As a dietary supplement, vitamin C is generally regarded as a potent antioxidant and is typically consumed for the prevention of colds, stimulation of the immune system, promotion of wound healing, and to ward off some of the detrimental effects of stress. Because of the wide variety of reactions in which vitamin C plays a role, many claims are made about its value as a supplement. Perhaps the best-known function of vitamin C is as one of the key nutritional antioxidants, whereby it protects the body from free-radical damage. As a water-soluble vitamin, ascorbic acid performs its antioxidant functions within the aqueous portions of the blood and cells, and it can help restore the antioxidant potential of vitamin E (a fat-soluble antioxidant).
As a preventive against infections such as influenza and other viruses, vitamin C is thought to strengthen cell membranes, thereby preventing entrance of the virus to the interior of the cell. Support of immune-cell function is another key role performed by vitamin C and one that may help fight infections in their early stages. The combined effects of cellular strengthening, collagen synthesis, and antioxidant protection are thought to account for the multifaceted approach by which vitamin C helps to counteract stress and maintain health.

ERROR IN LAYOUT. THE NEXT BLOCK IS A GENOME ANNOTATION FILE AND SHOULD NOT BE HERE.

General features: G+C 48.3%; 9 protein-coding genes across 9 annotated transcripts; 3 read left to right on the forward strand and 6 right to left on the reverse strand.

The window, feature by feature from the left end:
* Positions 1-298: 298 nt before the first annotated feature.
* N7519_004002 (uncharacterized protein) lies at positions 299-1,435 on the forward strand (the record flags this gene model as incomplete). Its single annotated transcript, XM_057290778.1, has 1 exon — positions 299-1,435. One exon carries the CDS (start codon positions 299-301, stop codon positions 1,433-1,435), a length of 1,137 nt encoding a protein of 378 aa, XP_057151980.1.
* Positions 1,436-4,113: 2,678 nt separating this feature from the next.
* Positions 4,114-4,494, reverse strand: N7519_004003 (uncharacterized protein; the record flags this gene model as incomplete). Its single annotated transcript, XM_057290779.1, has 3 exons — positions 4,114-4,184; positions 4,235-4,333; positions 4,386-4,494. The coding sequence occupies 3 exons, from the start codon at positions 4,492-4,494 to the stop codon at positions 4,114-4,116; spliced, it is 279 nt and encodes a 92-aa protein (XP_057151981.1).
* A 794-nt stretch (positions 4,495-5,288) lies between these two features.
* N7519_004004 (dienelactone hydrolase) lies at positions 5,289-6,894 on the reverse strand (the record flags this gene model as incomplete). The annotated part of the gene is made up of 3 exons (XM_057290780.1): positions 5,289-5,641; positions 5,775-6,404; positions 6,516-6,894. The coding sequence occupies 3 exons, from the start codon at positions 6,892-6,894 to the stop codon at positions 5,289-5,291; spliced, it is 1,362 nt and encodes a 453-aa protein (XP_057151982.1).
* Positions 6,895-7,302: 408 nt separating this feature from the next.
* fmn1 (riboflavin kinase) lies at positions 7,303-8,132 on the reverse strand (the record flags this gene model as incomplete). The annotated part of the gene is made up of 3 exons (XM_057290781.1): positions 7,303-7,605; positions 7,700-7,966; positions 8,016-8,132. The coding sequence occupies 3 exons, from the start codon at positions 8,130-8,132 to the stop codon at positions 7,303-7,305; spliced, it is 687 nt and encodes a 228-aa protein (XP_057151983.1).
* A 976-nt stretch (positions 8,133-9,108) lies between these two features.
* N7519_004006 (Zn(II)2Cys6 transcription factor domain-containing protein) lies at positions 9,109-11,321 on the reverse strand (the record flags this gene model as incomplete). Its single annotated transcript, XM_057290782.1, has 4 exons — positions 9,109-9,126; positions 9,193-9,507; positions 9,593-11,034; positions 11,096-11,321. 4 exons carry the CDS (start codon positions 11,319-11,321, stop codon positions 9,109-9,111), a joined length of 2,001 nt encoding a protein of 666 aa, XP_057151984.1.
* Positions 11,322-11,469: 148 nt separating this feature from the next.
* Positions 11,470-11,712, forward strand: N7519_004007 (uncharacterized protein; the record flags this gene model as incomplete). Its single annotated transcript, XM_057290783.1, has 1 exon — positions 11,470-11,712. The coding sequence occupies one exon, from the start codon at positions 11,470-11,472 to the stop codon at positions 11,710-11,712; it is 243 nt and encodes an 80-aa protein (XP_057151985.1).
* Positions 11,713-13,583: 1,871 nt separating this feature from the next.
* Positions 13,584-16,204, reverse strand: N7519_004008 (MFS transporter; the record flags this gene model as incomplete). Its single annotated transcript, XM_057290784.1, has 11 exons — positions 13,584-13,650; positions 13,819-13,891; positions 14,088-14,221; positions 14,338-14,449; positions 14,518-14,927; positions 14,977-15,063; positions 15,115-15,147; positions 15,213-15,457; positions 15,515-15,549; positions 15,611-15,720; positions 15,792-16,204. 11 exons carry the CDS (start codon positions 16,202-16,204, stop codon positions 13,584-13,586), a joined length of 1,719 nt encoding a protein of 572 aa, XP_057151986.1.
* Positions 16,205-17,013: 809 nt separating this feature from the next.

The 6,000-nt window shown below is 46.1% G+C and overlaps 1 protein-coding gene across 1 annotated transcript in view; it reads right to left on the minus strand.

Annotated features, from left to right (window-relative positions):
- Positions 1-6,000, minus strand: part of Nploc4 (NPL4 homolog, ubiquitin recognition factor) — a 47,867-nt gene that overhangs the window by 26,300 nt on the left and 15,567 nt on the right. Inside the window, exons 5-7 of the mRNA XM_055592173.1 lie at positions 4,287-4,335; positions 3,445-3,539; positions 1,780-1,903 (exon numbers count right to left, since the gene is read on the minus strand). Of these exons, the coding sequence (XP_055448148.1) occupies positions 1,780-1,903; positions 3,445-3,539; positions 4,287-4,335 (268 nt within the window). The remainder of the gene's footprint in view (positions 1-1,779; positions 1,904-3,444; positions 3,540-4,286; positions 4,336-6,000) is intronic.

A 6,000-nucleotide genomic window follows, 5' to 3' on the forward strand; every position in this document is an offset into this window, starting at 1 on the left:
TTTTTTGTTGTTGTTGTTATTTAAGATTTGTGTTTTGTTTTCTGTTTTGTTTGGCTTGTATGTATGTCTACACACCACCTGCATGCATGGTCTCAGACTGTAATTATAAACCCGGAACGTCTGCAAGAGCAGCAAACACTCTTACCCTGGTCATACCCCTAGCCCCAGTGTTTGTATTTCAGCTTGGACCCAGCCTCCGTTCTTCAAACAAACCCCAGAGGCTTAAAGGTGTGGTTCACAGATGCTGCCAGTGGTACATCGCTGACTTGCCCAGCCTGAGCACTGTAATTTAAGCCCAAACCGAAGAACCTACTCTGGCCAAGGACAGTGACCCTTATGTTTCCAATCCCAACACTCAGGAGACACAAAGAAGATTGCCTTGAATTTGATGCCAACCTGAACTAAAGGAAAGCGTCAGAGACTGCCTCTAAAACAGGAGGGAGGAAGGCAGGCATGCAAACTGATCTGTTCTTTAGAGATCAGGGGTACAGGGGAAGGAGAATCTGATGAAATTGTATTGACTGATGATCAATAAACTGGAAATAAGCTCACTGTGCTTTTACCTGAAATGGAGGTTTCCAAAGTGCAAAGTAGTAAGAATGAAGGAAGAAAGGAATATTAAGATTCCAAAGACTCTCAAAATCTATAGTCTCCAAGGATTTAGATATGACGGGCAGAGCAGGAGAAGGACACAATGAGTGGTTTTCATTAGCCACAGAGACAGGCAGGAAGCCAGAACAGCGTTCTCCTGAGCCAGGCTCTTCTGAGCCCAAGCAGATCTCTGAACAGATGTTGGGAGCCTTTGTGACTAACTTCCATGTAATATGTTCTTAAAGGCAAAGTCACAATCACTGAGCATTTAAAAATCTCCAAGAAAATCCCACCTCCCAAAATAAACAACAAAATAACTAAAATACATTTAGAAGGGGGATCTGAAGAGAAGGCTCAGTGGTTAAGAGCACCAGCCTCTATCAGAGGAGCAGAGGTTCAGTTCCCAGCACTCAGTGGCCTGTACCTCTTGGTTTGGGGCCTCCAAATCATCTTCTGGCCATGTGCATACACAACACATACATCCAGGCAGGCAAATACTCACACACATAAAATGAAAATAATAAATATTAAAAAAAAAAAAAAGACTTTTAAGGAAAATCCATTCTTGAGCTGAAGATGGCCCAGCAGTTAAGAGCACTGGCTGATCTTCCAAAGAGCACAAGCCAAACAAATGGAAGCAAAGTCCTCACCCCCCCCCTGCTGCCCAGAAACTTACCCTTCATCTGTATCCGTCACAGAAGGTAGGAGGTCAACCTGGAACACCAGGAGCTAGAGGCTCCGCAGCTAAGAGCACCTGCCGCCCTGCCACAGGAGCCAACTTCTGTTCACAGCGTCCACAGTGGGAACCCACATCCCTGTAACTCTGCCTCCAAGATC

In two separate studies about vitamin C supplementation (1,000–1,500 mg per day for one week), ultramarathon runners showed a 30 percent lower cortisol level in their blood when compared to runners receiving a placebo. In another study of healthy children undergoing treatment with synthetic corticosteroids, 1 gram (1,000 mg) of vitamin C, consumed three times a day for five days, resulted in significantly lower cortisol levels compared to healthy children given a placebo. In a study of lung-cancer patients, a dose of 2 grams of vitamin C, given daily for one week prior to surgery, was able to bring elevated cortisol levels (resulting from the surgery) back to normal ranges in a significantly shorter period of time compared to patients receiving a placebo.